Department of Animal Science


Date of this Version

January 2007


Published in 2007 Nebraska Beef Cattle Report. Copyright © 2006 The Board of Regents of the University of Nebraska.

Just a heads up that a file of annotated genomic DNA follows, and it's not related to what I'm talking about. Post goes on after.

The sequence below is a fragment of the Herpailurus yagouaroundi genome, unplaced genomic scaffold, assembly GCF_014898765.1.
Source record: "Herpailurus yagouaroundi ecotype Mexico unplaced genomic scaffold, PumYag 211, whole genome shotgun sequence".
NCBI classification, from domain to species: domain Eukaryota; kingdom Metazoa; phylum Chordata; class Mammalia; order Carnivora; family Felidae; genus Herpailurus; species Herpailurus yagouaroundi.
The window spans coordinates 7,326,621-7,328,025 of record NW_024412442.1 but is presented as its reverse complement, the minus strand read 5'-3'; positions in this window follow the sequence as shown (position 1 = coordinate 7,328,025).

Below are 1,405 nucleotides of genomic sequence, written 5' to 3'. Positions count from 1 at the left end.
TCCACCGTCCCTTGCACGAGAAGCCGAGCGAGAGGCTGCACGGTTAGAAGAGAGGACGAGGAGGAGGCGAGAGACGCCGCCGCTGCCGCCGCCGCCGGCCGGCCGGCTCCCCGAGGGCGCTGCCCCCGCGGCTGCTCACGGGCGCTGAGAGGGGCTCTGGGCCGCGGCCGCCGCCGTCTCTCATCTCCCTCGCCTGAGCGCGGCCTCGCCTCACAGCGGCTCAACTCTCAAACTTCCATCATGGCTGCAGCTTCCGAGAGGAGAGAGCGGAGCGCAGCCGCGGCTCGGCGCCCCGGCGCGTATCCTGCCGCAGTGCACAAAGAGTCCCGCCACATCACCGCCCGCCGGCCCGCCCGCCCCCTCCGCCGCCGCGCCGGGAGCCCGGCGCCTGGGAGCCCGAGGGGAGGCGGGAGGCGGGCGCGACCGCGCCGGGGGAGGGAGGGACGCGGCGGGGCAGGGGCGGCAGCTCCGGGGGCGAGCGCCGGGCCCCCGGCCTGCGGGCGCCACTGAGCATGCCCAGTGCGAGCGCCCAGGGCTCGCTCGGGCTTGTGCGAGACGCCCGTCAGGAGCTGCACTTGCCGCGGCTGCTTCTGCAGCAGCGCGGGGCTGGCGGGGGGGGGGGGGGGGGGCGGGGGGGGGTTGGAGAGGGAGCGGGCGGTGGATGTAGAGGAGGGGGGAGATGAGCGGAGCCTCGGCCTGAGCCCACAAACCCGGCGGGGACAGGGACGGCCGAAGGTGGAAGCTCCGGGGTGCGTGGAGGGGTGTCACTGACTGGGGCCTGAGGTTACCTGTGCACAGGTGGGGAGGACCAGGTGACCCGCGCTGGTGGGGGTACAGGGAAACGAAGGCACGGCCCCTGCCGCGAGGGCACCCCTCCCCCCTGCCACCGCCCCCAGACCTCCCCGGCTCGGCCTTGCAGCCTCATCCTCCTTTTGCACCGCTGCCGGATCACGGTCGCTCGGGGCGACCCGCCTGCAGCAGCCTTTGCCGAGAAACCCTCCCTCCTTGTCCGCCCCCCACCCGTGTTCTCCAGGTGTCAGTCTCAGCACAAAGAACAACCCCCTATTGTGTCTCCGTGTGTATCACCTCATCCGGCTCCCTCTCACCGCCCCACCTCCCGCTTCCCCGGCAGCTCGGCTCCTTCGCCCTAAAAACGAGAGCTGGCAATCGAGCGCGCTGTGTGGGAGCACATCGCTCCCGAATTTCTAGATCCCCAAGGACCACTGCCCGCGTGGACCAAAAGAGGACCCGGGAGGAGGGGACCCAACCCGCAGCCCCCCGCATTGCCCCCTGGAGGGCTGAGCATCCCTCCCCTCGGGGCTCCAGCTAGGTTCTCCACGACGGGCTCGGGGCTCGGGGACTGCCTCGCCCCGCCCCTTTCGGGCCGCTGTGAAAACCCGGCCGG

Six ruminally and duodenally fistulated steers were fed three diets varying in source and concentration of dietary protein to determine impacts on ruminal metabolism, nutrient digestibility, and microbial crude protein (MCP) production as estimated by urinary purine derivative:creatinine (PD:C) ratio. Steers were fed a steam-flaked corn (SFC)-based diet with or without 1.5% urea, or a corn milling byproduct-based diet. Feeding a corn milling by-product-based diet resulted in greater ruminal pH and less time below ruminal pH 5.6, total tract OM digestibility, and ruminal propionate concentration when compared with either SFC-based treatment. The by-product-based treatment produced greater PD:C and MCP production values when compared with the SFC, no urea treatment. Responses in ruminal pH, MCP production, and PD:C indicate the by-product-based diet provided a more favorable rumen environment compared with SFC-based diets, and that urinary PD:C can be used to estimate differences in MCP production.